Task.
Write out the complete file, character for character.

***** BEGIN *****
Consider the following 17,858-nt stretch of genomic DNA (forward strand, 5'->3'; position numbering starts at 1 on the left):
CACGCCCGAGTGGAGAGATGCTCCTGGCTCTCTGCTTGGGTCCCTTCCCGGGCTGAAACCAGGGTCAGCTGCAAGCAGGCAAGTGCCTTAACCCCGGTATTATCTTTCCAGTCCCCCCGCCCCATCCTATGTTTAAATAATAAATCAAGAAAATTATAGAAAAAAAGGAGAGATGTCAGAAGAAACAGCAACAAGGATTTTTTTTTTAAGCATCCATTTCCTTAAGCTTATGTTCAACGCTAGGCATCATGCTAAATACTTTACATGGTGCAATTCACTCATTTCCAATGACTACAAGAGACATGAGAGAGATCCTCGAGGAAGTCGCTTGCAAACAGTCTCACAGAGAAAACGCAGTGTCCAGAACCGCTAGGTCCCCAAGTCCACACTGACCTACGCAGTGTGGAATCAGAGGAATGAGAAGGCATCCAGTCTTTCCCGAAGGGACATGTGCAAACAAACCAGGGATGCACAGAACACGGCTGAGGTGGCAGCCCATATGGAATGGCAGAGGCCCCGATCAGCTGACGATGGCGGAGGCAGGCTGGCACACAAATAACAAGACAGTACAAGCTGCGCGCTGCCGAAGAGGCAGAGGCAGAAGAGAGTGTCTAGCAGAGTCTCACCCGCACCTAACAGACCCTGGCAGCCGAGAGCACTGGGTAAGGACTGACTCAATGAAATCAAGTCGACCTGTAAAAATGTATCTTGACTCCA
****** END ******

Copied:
Consider the following 17,858-nt stretch of genomic DNA (forward strand, 5'->3'; position numbering starts at 1 on the left):
CACGCCCGAGTGGAGAGATGCTCCTGGCTCTCTGCTTGGGTCCCTTCCCGGGCTGAAACCAGGGTCAGCTGCAAGCAGGCAAGTGCCTTAACCCCGGTATTATCTTTCCAGTCCCCCCGCCCCATCCTATGTTTAAATAATAAATCAAGAAAATTATAGAAAAAAAGGAGAGATGTCAGAAGAAACAGCAACAAGGATTTTTTTTTTAAGCATCCATTTCCTTAAGCTTATGTTCAACGCTAGGCATCATGCTAAATACTTTACATGGTGCAATTCACTCATTTCCAATGACTACAAGAGACATGAGAGAGATCCTCGAGGAAGTCGCTTGCAAACAGTCTCACAGAGAAAACGCAGTGTCCAGAACCGCTAGGTCCCCAAGTCCACACTGACCTACGCAGTGTGGAATCAGAGGAATGAGAAGGCATCCAGTCTTTCCCGAAGGGACATGTGCAAACAAACCAGGGATGCACAGAACACGGCTGAGGTGGCAGCCCATATGGAATGGCAGAGGCCCCGATCAGCTGACGATGGCGGAGGCAGGCTGGCACACAAATAACAAGACAGTACAAGCTGCGCGCTGCCGAAGAGGCAGAGGCAGAAGAGAGTGTCTAGCAGAGTCTCACCCGCACCTAACAGACCCTGGCAGCCGAGAGCACTGGGTAAGGACTGACTCAATGAAATCAAGTCGACCTGTAAAAATGTATCTTGACTCCA